.nojekyll. On a Mac, you can run this command in Terminal:
Be sure to Commit and Push these changes to Github.
Next we’re going to play with some of the Github Project management features while learning how to resolve file conflicts when
git has a conflict automatically merging competing commits.
Let’s visit your Github repo
https://github.com/USER/r3-exercises and click on Issues:
Click on the green New issue button and enter a title and comment like:
Reference: * [22.4 Dealing with conflicts | Happy Git and GitHub for the useR](https://happygitwithr.com/git-branches.html#dealing-with-conflicts)
When you switch the comment from Write to Preview, you’ll see how the markdown source gets formatted into html with a single item bulleted list and link. Now you’re ready to Submit new issue.
Ok, let’s create file conflict by editing the same line in two different places: 1) the Github website through your web browser, 2) your local machine through RStudio.
In your web browser, go to the Code tab of your Github repo at
https://github.com/USER/r3-exercises. Click on
index.Rmd and click the pencil icon to change it to:
--- title: "Welcome" --- Hello, Github!
Scroll down and notice enter a message under the Commit changes header of “edit from Github”:
Click on the green Commit changes button. Since you’re already on Github, you don’t need to Push.
Now go to RStudio, open the
index.Rmd and change it to:
--- title: "Welcome" --- Hello, RStudio!
Be sure to Commit those changes with the message “edit from RStudio”.
Next, Pull changes from Github. Now you’ll get a long and messy message about a conflict like:
>>> /usr/bin/git pull From https://github.com/bbest/r3-exercises 719143f..17f3524 main -> origin/main First, rewinding head to replay your work on top of it... Applying: edit from RStudio Using index info to reconstruct a base tree... M index.Rmd Falling back to patching base and 3-way merge... Auto-merging index.Rmd CONFLICT (content): Merge conflict in index.Rmd error: Failed to merge in the changes. hint: Use 'git am --show-current-patch' to see the failed patch Patch failed at 0001 edit from RStudio Resolve all conflicts manually, mark them as resolved with "git add/rm <conflicted_files>", then run "git rebase --continue". You can instead skip this commit: run "git rebase --skip". To abort and get back to the state before "git rebase", run "git rebase --abort".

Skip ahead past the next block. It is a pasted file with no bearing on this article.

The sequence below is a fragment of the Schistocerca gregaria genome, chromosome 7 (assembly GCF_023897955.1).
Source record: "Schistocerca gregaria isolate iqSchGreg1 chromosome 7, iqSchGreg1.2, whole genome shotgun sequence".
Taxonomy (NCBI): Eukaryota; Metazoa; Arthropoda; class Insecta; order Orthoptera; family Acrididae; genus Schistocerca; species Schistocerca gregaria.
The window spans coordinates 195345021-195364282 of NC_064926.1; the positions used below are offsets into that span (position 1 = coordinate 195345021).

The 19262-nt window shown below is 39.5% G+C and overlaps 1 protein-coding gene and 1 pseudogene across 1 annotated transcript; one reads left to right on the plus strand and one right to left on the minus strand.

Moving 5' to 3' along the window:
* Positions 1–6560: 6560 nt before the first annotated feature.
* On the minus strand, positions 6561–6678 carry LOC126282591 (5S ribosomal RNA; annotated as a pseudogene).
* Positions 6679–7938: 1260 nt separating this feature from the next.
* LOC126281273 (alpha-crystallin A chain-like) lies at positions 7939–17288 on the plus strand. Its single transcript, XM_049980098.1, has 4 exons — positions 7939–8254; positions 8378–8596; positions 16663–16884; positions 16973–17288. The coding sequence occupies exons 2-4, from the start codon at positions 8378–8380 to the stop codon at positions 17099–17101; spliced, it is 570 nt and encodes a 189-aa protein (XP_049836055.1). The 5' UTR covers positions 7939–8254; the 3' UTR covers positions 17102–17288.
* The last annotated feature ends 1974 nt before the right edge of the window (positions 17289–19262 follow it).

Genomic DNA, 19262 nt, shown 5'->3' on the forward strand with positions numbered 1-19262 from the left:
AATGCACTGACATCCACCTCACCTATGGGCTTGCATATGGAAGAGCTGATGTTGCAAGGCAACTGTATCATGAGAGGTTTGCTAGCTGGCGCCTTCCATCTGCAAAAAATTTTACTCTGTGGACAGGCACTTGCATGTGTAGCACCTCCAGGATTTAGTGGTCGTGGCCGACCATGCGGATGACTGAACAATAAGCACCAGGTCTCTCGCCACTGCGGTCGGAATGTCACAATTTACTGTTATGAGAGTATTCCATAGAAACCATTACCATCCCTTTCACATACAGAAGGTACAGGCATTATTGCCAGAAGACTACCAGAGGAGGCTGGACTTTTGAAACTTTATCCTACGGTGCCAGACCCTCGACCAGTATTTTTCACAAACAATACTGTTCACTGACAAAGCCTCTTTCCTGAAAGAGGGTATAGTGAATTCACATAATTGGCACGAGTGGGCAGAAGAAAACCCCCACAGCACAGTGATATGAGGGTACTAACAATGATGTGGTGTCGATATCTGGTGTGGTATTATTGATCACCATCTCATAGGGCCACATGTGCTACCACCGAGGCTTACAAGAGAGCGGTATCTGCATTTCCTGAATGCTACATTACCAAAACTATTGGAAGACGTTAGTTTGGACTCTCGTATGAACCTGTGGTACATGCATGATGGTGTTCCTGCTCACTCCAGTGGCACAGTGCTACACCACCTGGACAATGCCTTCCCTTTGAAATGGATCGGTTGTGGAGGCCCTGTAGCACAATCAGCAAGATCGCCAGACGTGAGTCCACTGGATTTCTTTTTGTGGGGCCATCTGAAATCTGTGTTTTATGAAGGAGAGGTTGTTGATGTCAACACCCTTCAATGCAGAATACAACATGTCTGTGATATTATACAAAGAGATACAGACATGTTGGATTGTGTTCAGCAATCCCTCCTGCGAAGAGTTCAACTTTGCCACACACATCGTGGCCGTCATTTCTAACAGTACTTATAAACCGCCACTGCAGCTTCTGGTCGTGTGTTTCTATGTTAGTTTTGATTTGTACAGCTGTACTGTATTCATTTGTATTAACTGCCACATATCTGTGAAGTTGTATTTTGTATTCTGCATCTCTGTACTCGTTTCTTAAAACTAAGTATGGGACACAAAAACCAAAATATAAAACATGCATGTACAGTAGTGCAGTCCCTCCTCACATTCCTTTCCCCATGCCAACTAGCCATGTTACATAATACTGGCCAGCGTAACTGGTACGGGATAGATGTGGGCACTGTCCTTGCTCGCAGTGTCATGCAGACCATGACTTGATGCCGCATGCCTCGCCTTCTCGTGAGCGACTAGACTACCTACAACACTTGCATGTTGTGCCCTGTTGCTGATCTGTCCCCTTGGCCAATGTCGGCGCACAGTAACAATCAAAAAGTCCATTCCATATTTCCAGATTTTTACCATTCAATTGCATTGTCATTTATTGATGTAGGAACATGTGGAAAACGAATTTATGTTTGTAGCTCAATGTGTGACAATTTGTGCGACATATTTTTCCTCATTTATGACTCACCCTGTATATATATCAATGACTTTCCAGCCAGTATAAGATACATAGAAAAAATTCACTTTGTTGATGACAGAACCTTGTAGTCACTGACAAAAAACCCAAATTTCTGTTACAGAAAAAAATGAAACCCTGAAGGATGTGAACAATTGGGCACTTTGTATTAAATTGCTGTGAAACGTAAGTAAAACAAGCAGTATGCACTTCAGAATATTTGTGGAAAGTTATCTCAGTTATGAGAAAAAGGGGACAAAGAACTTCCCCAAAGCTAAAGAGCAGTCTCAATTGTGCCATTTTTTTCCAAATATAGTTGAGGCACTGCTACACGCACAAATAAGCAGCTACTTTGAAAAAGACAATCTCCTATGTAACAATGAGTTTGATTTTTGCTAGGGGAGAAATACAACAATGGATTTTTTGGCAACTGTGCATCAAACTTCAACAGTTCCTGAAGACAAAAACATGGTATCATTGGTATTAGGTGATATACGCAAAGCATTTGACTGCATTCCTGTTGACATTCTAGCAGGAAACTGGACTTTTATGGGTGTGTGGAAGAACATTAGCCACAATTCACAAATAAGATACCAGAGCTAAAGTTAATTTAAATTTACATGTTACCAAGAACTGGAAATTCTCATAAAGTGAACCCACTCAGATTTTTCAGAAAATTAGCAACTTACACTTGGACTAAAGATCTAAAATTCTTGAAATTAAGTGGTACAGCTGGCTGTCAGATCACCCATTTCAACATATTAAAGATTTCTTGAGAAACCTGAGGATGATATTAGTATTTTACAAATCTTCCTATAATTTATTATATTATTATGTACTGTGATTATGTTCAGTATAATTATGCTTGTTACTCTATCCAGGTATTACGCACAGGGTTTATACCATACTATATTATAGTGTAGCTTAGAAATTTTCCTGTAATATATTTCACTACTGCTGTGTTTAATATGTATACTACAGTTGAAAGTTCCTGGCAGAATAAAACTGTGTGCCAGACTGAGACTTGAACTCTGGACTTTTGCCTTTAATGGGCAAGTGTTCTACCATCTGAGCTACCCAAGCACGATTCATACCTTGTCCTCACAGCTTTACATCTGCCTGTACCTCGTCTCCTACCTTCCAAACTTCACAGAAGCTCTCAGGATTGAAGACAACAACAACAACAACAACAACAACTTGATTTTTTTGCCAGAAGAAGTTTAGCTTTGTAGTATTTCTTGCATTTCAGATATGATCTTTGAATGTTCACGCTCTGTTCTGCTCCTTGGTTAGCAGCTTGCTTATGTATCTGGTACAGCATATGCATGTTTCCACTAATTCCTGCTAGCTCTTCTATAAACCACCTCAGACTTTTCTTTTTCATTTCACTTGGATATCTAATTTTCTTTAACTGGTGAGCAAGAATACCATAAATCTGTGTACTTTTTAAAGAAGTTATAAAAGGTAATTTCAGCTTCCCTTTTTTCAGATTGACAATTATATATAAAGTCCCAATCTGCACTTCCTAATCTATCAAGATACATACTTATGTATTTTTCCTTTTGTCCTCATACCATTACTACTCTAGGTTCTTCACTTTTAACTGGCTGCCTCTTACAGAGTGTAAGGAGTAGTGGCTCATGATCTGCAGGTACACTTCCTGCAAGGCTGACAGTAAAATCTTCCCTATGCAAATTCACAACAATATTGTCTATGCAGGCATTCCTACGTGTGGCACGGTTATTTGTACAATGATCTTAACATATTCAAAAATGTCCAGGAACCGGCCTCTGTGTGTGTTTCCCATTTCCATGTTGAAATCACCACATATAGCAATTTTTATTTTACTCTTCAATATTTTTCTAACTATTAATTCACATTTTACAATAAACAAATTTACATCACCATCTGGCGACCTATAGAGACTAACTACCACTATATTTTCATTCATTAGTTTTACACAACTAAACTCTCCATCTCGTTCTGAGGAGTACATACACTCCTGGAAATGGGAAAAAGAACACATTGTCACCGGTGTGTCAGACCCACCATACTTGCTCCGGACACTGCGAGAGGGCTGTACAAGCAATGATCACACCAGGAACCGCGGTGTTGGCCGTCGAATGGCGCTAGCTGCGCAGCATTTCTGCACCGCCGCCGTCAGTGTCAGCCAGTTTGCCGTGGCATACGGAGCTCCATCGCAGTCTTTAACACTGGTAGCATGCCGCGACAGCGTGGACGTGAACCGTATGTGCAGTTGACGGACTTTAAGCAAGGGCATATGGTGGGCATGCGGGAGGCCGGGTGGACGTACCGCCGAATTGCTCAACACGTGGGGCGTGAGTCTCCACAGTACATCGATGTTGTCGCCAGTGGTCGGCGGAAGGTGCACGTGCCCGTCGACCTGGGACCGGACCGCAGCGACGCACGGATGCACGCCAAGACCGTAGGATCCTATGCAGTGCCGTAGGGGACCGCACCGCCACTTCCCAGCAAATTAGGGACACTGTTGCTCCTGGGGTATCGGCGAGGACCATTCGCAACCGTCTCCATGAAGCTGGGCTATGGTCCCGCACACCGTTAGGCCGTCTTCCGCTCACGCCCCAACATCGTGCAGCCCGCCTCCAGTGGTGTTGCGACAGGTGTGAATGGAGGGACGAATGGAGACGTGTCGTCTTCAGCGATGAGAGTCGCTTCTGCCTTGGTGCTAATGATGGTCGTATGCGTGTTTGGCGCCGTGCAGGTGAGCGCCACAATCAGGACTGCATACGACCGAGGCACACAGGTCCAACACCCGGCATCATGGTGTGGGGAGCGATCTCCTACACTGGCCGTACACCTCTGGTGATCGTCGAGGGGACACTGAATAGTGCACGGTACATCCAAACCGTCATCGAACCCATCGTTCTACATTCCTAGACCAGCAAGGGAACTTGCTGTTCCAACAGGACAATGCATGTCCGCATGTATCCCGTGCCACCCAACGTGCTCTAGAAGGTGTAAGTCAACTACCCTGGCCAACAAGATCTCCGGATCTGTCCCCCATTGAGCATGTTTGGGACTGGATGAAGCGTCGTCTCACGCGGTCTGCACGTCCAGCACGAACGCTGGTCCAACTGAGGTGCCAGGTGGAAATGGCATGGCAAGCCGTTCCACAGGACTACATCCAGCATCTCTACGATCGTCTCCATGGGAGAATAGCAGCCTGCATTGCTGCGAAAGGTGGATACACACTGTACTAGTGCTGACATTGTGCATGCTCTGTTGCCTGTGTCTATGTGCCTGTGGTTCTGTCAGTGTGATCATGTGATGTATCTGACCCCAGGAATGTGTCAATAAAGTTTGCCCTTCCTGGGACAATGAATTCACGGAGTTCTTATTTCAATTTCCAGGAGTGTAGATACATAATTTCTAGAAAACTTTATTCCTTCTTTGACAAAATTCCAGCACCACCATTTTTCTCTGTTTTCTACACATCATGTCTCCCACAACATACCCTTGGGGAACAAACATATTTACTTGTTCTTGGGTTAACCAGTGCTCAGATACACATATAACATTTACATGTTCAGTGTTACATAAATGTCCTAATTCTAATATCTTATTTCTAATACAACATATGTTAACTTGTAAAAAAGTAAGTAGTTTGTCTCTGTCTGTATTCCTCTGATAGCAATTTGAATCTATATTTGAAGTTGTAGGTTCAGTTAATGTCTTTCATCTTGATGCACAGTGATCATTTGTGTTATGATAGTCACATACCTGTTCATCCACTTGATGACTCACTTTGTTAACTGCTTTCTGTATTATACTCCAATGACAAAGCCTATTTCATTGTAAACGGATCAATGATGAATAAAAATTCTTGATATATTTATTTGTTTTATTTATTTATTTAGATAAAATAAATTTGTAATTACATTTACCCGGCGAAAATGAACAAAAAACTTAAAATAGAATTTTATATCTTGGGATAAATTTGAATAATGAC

Close that. Now in the Git Commit dialog window, you’ll see:
U refers to an Unresolved conflict. We now need to “manually resolve this conflict”. The conflicted portions are compared above and below the
=======. The conflict begins with
<<<<<<< HEAD referring to the most recent commit from the ORIGIN on Github, versus ending with
>>>>>>> edit from RStudio as the most recent LOCAL commit. Let’s change the entire contents of this file to:
--- title: "Welcome" --- Hello, everyone!
Then in the Git pane mark
index.Rmd as Staged, Commit and enter the message “resolved file conflict; fixes #1”:
Commit this change and notice that we’re still “detached”:
[detached HEAD 216c243] resolved file conflict #1 1 file changed, 1 insertion(+), 1 deletion(-)
Next, we need to associate the detached HEAD with a new temporary branch and reset the main branch with it before pushing changes back to Github. Please run the following commands in the RStudio Terminal:
# associate detached HEAD with new branch temp git checkout -b temp # reset master branch with temp branch as starting point git checkout -B main temp # delete temp branch git branch -d temp # update Github with local main git push origin main
For more details, see git - How can I reconcile detached HEAD with master/origin? - Stack Overflow.
https://github.com/USER/r3-exercises/issues/1. You’ll notice that your commit message automatically associated with that issue by simply including
#1 and closed it by prefixing the number with
The point is to be able to associate specific line by line file changes with fixing bugs and implementing new features of our code.
Let’s create a couple Issues with the following titles to cue up next week’s session:
read a csv and output a table
read a wide csv and output a long table
You should then see these at
Now visit the Projects tab, so
And click the Create new project button.
Choose the Automated kanban style and a title like “management” before clicking Create project. You’ll next be presented with options to drag existing issues over into any of the columns: To do, In progress or Done:
Drag the two issues over into In progress in the order of priority top to bottom:
A Project board helps answer the question, “What do I need to work on next?”